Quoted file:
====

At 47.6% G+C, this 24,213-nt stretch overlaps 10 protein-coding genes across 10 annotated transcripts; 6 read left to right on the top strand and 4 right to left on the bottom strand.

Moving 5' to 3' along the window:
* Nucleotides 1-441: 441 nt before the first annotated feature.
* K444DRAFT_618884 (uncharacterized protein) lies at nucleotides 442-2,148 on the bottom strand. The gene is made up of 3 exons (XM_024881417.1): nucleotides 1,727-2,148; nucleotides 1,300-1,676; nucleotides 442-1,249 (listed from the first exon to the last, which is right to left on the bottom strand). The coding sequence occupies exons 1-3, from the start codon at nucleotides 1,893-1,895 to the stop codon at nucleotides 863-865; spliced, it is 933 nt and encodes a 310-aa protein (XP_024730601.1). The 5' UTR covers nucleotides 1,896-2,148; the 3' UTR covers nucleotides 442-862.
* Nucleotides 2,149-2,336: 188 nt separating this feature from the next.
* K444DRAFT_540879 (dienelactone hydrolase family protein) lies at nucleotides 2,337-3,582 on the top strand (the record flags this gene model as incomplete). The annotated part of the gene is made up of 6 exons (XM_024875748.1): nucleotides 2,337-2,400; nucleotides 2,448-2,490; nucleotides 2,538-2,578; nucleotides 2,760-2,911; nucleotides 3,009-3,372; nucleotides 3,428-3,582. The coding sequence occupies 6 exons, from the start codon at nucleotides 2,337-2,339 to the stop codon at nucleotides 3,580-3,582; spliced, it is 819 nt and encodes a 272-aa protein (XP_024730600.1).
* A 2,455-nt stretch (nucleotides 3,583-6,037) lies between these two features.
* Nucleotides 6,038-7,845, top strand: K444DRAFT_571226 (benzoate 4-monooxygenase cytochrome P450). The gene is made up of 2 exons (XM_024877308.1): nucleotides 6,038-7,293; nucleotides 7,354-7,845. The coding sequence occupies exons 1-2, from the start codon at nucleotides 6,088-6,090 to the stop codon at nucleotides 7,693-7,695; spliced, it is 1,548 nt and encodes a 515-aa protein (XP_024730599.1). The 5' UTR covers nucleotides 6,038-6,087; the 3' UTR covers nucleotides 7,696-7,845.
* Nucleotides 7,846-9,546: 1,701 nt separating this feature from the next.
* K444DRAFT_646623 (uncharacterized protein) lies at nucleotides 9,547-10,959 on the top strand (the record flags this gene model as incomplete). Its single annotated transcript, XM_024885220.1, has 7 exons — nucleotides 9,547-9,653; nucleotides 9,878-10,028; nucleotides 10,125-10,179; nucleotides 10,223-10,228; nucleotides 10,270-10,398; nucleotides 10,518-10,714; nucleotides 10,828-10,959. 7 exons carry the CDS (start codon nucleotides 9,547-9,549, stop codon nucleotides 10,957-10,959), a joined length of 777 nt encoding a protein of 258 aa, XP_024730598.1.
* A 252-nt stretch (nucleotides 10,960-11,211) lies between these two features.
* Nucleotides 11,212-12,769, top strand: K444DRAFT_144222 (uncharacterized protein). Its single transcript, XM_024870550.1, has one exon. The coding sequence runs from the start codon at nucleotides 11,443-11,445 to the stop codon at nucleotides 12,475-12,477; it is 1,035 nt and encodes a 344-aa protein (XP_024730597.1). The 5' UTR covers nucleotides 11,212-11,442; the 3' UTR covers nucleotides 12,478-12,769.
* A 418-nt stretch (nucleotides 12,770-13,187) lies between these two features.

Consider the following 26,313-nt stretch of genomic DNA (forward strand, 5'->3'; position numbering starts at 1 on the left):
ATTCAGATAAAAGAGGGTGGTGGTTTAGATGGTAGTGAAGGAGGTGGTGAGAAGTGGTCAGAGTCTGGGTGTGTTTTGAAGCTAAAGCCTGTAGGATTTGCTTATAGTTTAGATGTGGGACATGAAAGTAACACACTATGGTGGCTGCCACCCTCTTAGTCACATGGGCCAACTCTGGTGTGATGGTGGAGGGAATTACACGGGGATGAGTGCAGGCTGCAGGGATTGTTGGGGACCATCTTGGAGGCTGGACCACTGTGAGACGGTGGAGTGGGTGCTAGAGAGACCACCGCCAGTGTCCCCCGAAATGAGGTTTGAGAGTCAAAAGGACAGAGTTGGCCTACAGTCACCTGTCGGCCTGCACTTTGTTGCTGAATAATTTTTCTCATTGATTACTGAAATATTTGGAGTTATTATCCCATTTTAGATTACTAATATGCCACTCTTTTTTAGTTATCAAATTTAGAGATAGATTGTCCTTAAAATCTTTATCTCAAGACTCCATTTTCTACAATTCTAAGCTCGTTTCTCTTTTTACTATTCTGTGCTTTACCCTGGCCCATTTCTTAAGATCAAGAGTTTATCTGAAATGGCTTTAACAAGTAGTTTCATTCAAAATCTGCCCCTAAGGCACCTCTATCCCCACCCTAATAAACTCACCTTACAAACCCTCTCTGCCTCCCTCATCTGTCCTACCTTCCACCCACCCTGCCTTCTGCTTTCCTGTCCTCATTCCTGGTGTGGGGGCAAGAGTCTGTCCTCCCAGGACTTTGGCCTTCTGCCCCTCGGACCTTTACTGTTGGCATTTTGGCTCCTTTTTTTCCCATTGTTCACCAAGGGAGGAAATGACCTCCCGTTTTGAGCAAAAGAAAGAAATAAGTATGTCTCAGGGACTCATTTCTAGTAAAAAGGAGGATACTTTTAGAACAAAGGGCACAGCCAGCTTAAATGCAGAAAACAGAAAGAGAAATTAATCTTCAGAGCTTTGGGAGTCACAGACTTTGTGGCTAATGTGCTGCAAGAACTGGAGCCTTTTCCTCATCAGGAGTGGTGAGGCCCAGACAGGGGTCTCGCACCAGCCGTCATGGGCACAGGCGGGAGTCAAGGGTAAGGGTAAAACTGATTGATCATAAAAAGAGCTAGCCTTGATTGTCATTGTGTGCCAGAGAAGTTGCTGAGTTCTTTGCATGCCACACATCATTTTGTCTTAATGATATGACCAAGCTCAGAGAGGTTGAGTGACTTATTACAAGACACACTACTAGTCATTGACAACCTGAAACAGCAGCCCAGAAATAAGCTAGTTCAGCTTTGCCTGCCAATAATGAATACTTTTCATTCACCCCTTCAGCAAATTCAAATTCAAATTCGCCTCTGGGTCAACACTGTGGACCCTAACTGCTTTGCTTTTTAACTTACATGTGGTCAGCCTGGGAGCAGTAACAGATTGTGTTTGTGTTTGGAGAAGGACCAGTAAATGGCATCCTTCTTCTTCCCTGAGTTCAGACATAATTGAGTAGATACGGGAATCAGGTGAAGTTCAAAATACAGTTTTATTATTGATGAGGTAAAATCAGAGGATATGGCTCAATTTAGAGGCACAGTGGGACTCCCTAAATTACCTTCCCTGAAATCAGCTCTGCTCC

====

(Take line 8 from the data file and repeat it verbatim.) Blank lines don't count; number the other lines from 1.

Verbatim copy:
* Nucleotides 6,038-7,845, top strand: K444DRAFT_571226 (benzoate 4-monooxygenase cytochrome P450). The gene is made up of 2 exons (XM_024877308.1): nucleotides 6,038-7,293; nucleotides 7,354-7,845. The coding sequence occupies exons 1-2, from the start codon at nucleotides 6,088-6,090 to the stop codon at nucleotides 7,693-7,695; spliced, it is 1,548 nt and encodes a 515-aa protein (XP_024730599.1). The 5' UTR covers nucleotides 6,038-6,087; the 3' UTR covers nucleotides 7,696-7,845.